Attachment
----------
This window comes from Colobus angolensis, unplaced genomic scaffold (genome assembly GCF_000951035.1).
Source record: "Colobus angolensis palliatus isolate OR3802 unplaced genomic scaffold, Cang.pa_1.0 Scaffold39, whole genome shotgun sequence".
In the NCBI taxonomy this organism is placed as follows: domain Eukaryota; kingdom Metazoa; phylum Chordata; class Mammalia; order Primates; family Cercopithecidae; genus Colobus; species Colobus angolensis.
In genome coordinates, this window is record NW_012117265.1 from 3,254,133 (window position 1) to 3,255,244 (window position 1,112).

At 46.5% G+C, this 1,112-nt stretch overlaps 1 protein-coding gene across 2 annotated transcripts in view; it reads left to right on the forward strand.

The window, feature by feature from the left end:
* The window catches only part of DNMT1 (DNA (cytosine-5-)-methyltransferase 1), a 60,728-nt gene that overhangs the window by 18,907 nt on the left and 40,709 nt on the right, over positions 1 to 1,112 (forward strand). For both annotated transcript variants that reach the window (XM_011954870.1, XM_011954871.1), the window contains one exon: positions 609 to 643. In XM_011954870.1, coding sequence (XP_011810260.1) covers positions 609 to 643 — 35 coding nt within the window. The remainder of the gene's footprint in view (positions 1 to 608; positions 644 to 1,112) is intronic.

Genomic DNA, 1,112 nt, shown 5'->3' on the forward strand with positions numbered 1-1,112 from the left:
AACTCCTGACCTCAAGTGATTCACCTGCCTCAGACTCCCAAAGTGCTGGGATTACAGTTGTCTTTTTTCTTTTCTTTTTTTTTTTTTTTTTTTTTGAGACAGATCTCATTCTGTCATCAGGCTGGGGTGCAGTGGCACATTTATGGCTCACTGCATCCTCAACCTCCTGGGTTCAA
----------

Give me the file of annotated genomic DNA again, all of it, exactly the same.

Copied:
This window comes from Colobus angolensis, unplaced genomic scaffold (genome assembly GCF_000951035.1).
Source record: "Colobus angolensis palliatus isolate OR3802 unplaced genomic scaffold, Cang.pa_1.0 Scaffold39, whole genome shotgun sequence".
In the NCBI taxonomy this organism is placed as follows: domain Eukaryota; kingdom Metazoa; phylum Chordata; class Mammalia; order Primates; family Cercopithecidae; genus Colobus; species Colobus angolensis.
In genome coordinates, this window is record NW_012117265.1 from 3,254,133 (window position 1) to 3,255,244 (window position 1,112).

At 46.5% G+C, this 1,112-nt stretch overlaps 1 protein-coding gene across 2 annotated transcripts in view; it reads left to right on the forward strand.

The window, feature by feature from the left end:
* The window catches only part of DNMT1 (DNA (cytosine-5-)-methyltransferase 1), a 60,728-nt gene that overhangs the window by 18,907 nt on the left and 40,709 nt on the right, over positions 1 to 1,112 (forward strand). For both annotated transcript variants that reach the window (XM_011954870.1, XM_011954871.1), the window contains one exon: positions 609 to 643. In XM_011954870.1, coding sequence (XP_011810260.1) covers positions 609 to 643 — 35 coding nt within the window. The remainder of the gene's footprint in view (positions 1 to 608; positions 644 to 1,112) is intronic.

Genomic DNA, 1,112 nt, shown 5'->3' on the forward strand with positions numbered 1-1,112 from the left:
AACTCCTGACCTCAAGTGATTCACCTGCCTCAGACTCCCAAAGTGCTGGGATTACAGTTGTCTTTTTTCTTTTCTTTTTTTTTTTTTTTTTTTTTGAGACAGATCTCATTCTGTCATCAGGCTGGGGTGCAGTGGCACATTTATGGCTCACTGCATCCTCAACCTCCTGGGTTCAA